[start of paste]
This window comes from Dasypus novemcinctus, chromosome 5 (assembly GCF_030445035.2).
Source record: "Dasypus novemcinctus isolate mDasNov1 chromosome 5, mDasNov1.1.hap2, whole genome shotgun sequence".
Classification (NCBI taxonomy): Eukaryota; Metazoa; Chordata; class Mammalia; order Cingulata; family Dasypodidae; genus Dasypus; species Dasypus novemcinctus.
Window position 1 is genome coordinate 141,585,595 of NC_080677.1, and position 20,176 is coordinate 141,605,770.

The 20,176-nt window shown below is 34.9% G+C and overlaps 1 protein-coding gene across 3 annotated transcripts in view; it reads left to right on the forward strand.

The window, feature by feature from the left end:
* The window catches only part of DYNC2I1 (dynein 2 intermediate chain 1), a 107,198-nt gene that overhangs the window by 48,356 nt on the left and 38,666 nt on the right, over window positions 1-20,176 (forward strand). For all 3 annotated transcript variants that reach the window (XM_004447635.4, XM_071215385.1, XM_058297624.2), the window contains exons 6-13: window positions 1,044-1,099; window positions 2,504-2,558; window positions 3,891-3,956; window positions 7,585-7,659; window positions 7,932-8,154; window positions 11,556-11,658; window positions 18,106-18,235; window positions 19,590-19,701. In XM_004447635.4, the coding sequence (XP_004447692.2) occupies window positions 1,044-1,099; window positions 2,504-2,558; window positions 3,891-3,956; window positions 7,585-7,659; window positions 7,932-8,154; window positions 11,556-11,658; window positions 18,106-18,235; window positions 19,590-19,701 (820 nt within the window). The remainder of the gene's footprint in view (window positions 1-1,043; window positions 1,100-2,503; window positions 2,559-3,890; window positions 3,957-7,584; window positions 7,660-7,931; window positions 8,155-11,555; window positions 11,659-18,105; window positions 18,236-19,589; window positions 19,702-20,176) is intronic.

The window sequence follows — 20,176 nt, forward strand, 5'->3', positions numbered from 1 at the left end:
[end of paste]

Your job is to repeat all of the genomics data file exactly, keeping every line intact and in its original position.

This window comes from Dasypus novemcinctus, chromosome 5 (assembly GCF_030445035.2).
Source record: "Dasypus novemcinctus isolate mDasNov1 chromosome 5, mDasNov1.1.hap2, whole genome shotgun sequence".
Classification (NCBI taxonomy): Eukaryota; Metazoa; Chordata; class Mammalia; order Cingulata; family Dasypodidae; genus Dasypus; species Dasypus novemcinctus.
Window position 1 is genome coordinate 141,585,595 of NC_080677.1, and position 20,176 is coordinate 141,605,770.

The 20,176-nt window shown below is 34.9% G+C and overlaps 1 protein-coding gene across 3 annotated transcripts in view; it reads left to right on the forward strand.

The window, feature by feature from the left end:
* The window catches only part of DYNC2I1 (dynein 2 intermediate chain 1), a 107,198-nt gene that overhangs the window by 48,356 nt on the left and 38,666 nt on the right, over window positions 1-20,176 (forward strand). For all 3 annotated transcript variants that reach the window (XM_004447635.4, XM_071215385.1, XM_058297624.2), the window contains exons 6-13: window positions 1,044-1,099; window positions 2,504-2,558; window positions 3,891-3,956; window positions 7,585-7,659; window positions 7,932-8,154; window positions 11,556-11,658; window positions 18,106-18,235; window positions 19,590-19,701. In XM_004447635.4, the coding sequence (XP_004447692.2) occupies window positions 1,044-1,099; window positions 2,504-2,558; window positions 3,891-3,956; window positions 7,585-7,659; window positions 7,932-8,154; window positions 11,556-11,658; window positions 18,106-18,235; window positions 19,590-19,701 (820 nt within the window). The remainder of the gene's footprint in view (window positions 1-1,043; window positions 1,100-2,503; window positions 2,559-3,890; window positions 3,957-7,584; window positions 7,660-7,931; window positions 8,155-11,555; window positions 11,659-18,105; window positions 18,236-19,589; window positions 19,702-20,176) is intronic.

The window sequence follows — 20,176 nt, forward strand, 5'->3', positions numbered from 1 at the left end: